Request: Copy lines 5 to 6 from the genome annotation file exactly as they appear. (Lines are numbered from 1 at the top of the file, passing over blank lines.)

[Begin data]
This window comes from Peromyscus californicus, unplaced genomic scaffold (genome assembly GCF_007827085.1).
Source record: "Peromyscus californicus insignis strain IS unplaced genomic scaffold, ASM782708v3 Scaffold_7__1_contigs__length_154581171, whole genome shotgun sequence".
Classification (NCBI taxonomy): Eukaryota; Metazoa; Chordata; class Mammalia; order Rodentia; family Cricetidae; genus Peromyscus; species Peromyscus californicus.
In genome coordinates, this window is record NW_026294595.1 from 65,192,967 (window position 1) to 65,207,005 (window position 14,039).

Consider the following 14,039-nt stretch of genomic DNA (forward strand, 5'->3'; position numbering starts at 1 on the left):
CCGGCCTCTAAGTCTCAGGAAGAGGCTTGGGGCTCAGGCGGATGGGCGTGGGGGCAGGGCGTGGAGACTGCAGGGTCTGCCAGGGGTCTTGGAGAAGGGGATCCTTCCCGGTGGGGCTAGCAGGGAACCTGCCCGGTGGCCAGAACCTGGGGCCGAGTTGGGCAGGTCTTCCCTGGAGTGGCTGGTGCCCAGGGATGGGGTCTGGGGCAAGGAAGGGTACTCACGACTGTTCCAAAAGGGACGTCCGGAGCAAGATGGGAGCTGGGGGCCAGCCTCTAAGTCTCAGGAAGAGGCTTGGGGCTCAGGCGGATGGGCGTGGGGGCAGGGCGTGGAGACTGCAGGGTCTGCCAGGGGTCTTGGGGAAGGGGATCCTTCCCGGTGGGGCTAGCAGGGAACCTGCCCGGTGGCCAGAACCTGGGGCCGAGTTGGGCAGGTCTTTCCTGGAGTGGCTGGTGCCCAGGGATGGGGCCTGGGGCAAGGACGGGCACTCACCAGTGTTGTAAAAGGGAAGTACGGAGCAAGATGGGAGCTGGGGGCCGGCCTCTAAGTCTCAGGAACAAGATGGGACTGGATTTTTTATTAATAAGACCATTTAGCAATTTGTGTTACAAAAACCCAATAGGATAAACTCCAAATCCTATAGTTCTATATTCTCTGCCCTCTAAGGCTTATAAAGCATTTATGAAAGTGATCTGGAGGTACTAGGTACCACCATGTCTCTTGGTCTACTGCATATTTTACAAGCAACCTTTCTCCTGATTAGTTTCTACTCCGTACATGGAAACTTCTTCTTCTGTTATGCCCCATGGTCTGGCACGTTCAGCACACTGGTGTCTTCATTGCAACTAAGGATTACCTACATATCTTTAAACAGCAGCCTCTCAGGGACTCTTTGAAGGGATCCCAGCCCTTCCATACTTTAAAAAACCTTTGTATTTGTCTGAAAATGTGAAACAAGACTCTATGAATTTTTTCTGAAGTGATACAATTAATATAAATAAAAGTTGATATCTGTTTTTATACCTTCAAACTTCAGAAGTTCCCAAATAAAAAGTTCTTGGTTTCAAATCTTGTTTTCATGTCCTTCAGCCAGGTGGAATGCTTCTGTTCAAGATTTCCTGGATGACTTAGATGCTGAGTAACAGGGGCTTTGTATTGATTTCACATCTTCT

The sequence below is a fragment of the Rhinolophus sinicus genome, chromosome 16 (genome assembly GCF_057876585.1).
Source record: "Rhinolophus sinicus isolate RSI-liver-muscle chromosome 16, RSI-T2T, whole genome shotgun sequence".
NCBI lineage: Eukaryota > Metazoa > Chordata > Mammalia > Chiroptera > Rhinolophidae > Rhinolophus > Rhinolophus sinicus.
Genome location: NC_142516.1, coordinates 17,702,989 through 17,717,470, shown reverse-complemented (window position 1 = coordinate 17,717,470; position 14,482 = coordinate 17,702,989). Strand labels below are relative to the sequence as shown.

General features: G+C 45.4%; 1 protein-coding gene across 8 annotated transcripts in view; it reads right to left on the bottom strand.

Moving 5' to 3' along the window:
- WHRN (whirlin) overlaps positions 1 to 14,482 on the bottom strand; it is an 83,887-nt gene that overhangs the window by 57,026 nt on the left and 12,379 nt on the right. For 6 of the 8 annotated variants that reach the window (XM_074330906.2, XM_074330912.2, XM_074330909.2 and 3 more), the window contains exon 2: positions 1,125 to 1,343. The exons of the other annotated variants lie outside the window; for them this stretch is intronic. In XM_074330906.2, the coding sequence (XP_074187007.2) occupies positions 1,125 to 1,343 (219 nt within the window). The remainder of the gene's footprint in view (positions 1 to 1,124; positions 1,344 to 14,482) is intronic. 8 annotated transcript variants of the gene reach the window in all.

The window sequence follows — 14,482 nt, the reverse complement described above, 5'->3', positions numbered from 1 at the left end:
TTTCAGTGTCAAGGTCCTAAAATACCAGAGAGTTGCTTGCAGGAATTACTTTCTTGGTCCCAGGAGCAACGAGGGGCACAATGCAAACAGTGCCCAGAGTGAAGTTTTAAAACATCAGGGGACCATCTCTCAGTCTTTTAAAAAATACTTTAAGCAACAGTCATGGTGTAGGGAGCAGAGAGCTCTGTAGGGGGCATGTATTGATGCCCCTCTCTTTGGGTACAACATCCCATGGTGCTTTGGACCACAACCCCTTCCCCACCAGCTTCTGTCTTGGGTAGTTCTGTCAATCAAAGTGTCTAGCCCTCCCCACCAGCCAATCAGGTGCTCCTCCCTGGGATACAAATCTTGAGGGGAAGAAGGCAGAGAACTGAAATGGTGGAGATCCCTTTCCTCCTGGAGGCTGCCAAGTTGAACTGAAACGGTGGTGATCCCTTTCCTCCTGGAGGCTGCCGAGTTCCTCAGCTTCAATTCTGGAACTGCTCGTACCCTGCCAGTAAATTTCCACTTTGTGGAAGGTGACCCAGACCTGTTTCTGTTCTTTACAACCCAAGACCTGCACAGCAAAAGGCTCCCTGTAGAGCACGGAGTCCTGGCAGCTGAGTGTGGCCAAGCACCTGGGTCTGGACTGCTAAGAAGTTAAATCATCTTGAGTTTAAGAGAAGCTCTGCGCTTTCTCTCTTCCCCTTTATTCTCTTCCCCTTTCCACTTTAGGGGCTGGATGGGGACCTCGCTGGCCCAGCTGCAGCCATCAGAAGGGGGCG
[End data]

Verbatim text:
Consider the following 14,039-nt stretch of genomic DNA (forward strand, 5'->3'; position numbering starts at 1 on the left):
CCGGCCTCTAAGTCTCAGGAAGAGGCTTGGGGCTCAGGCGGATGGGCGTGGGGGCAGGGCGTGGAGACTGCAGGGTCTGCCAGGGGTCTTGGAGAAGGGGATCCTTCCCGGTGGGGCTAGCAGGGAACCTGCCCGGTGGCCAGAACCTGGGGCCGAGTTGGGCAGGTCTTCCCTGGAGTGGCTGGTGCCCAGGGATGGGGTCTGGGGCAAGGAAGGGTACTCACGACTGTTCCAAAAGGGACGTCCGGAGCAAGATGGGAGCTGGGGGCCAGCCTCTAAGTCTCAGGAAGAGGCTTGGGGCTCAGGCGGATGGGCGTGGGGGCAGGGCGTGGAGACTGCAGGGTCTGCCAGGGGTCTTGGGGAAGGGGATCCTTCCCGGTGGGGCTAGCAGGGAACCTGCCCGGTGGCCAGAACCTGGGGCCGAGTTGGGCAGGTCTTTCCTGGAGTGGCTGGTGCCCAGGGATGGGGCCTGGGGCAAGGACGGGCACTCACCAGTGTTGTAAAAGGGAAGTACGGAGCAAGATGGGAGCTGGGGGCCGGCCTCTAAGTCTCAGGAACAAGATGGGACTGGATTTTTTATTAATAAGACCATTTAGCAATTTGTGTTACAAAAACCCAATAGGATAAACTCCAAATCCTATAGTTCTATATTCTCTGCCCTCTAAGGCTTATAAAGCATTTATGAAAGTGATCTGGAGGTACTAGGTACCACCATGTCTCTTGGTCTACTGCATATTTTACAAGCAACCTTTCTCCTGATTAGTTTCTACTCCGTACATGGAAACTTCTTCTTCTGTTATGCCCCATGGTCTGGCACGTTCAGCACACTGGTGTCTTCATTGCAACTAAGGATTACCTACATATCTTTAAACAGCAGCCTCTCAGGGACTCTTTGAAGGGATCCCAGCCCTTCCATACTTTAAAAAACCTTTGTATTTGTCTGAAAATGTGAAACAAGACTCTATGAATTTTTTCTGAAGTGATACAATTAATATAAATAAAAGTTGATATCTGTTTTTATACCTTCAAACTTCAGAAGTTCCCAAATAAAAAGTTCTTGGTTTCAAATCTTGTTTTCATGTCCTTCAGCCAGGTGGAATGCTTCTGTTCAAGATTTCCTGGATGACTTAGATGCTGAGTAACAGGGGCTTTGTATTGATTTCACATCTTCT